I recently ran across a seller that had for sale a Garcia Survival Knife NOS. I have always been a fan of both the Hackman (Original design) and the Garcia (Clone) and am always looking for a better and better set.
The Garcia was a copy of the Hackman Survival Knife that was developed in response to a shortage of Randall 18 knives for the Vietnam War in the late 60’s early 70’s. The Hackman Survival Knife was designed by Ken Warner and Pete Dickey and produced in Finland. The Garcia came out after the Hackman stopped production and was shaped the same but it was a lighter knife with a 3/16" thick blade instead of Hackman’s ¼” thick blade. It was made in Brazil and also featured a survival kit in the sheath with a whistle, compass, sharpening stone and flint sparker. Like the Randall 18, the handle was hollow, watertight and had space to store additional survival items like fishing line, hooks and matches, although many Vietnam Vets used the space as well for needed pills. Blade is 6 3/4”, OAL 10 ¾” and weighs 12 oz for the knife and 20.5 OZ for the knife and sheath.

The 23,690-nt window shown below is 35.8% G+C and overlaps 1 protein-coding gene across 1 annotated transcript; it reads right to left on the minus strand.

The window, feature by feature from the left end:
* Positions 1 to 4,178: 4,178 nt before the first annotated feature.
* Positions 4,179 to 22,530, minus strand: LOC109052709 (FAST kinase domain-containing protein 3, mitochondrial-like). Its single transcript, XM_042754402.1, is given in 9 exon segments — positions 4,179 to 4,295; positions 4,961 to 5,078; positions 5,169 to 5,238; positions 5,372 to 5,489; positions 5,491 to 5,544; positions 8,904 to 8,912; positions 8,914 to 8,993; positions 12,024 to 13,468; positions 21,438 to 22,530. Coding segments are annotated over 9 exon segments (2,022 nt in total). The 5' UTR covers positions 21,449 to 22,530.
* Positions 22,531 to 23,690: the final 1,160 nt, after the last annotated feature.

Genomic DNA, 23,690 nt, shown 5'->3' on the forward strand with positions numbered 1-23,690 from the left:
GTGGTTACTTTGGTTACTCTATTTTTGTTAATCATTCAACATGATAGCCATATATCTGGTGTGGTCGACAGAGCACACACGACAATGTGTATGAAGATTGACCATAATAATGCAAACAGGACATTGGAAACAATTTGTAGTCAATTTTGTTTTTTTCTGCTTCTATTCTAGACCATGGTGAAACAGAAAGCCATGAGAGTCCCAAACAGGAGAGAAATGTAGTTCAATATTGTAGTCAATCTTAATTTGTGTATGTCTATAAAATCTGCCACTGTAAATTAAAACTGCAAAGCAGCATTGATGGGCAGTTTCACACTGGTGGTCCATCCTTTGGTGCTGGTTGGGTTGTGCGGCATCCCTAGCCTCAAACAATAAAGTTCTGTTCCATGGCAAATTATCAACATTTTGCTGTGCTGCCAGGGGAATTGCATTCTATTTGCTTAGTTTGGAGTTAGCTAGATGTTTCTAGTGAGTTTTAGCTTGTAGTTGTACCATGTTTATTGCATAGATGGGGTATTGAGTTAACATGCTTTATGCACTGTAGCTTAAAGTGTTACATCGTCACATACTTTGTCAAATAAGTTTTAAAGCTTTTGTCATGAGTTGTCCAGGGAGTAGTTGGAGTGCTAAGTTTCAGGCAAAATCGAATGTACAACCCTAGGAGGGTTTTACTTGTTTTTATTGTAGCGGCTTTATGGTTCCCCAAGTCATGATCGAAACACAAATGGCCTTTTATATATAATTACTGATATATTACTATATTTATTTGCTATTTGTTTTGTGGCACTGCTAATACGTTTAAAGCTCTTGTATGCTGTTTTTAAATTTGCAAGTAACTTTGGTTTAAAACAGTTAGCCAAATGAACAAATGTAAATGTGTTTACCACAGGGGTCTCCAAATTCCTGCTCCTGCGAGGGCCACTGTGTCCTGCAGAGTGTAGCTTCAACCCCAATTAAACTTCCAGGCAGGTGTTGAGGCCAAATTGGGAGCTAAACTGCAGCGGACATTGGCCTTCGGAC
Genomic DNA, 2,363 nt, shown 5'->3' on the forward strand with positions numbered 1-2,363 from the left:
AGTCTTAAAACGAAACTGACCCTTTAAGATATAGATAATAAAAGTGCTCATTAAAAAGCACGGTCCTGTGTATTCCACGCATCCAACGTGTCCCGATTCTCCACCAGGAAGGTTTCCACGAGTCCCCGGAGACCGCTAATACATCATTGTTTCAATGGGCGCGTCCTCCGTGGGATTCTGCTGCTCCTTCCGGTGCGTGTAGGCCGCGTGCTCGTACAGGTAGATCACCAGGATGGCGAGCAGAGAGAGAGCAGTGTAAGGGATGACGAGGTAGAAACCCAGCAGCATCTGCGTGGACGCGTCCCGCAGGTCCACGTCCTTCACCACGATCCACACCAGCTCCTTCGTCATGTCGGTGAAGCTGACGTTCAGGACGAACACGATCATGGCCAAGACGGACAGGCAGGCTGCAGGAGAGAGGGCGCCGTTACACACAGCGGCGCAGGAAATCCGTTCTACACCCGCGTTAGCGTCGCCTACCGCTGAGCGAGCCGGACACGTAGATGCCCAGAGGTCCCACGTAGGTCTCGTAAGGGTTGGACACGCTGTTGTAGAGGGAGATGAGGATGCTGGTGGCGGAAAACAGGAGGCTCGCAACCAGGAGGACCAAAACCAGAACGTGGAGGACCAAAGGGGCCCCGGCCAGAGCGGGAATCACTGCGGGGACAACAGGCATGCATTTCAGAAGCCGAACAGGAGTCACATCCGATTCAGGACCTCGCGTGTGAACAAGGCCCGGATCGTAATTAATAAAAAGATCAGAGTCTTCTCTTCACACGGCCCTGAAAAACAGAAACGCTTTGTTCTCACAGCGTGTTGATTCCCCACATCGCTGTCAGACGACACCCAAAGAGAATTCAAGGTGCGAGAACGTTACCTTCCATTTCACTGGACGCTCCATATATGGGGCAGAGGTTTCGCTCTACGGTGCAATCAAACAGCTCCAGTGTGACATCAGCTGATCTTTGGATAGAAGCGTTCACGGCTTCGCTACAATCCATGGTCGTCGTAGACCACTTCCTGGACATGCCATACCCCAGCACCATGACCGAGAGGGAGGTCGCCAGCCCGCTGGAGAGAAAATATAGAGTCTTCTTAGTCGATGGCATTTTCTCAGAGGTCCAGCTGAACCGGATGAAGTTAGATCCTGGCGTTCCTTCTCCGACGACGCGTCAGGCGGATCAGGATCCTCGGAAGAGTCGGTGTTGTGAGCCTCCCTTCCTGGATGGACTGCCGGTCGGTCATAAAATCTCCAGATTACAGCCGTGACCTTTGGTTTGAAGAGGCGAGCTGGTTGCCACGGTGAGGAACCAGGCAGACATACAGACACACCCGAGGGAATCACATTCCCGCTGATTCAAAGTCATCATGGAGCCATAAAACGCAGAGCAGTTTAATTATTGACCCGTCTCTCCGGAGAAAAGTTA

Many of you will recognize Garcia as the Manufacturer of the unstoppable Garcia Mitchell fishing reels like the model 300 or 308 and other quality outdoor gear.
Regarding the design of the Hackman Survival Knife from Ken Warner's book "The Practical Book of Knives" circa 1975, Chapter 7-The Sharp Pry Bar: "I was responsible for the shape and the grind of the blade and the overall configuration. My collaborator, Pete Dickey, figured out the rest of it. In essence, it has a hollow stainless steel handle, closed watertight by a large threaded pommel. The space inside is nearly the size of two 12 gauge shotshells, which means it will hold matches, pills, another little knife, hooks and line-a whole raft of stuff that could come in handy. Pete went ahead and had packed a miniature kit that went into the sheath's pocket and had a lot of that gear in it"
"Anyways, I put all I could think of into that knife to make it do as many jobs possible for a fellow who, all of a sudden, has to do it all with a knife. So did Pete. It is heavy and tough enough to chop wood or meat or bone. It is wide enough to dig with if you need a hole in a hurry. The saw edge is designed to get its users poles without making loud noises. Its steel won't rust, and it's hard, so it hold an edge. If you had to hurt someone with it, it is equal to that job. It will slice very nicely and is, after you get used to it, pretty handy for dressing out game. It has a couple of holes in the modest double guard, and by lashing through those to a pole seated in the hollow handle, a rather impressive spear results."
This knife has a great feel, balance and is very well manufactured. Available for sale at AAPK: https://www.allaboutpocketknives.com/catalog/26548-vietnam-era-garcia-survival-knife-made-in-brazil-late-60s-earlly-70s-nos-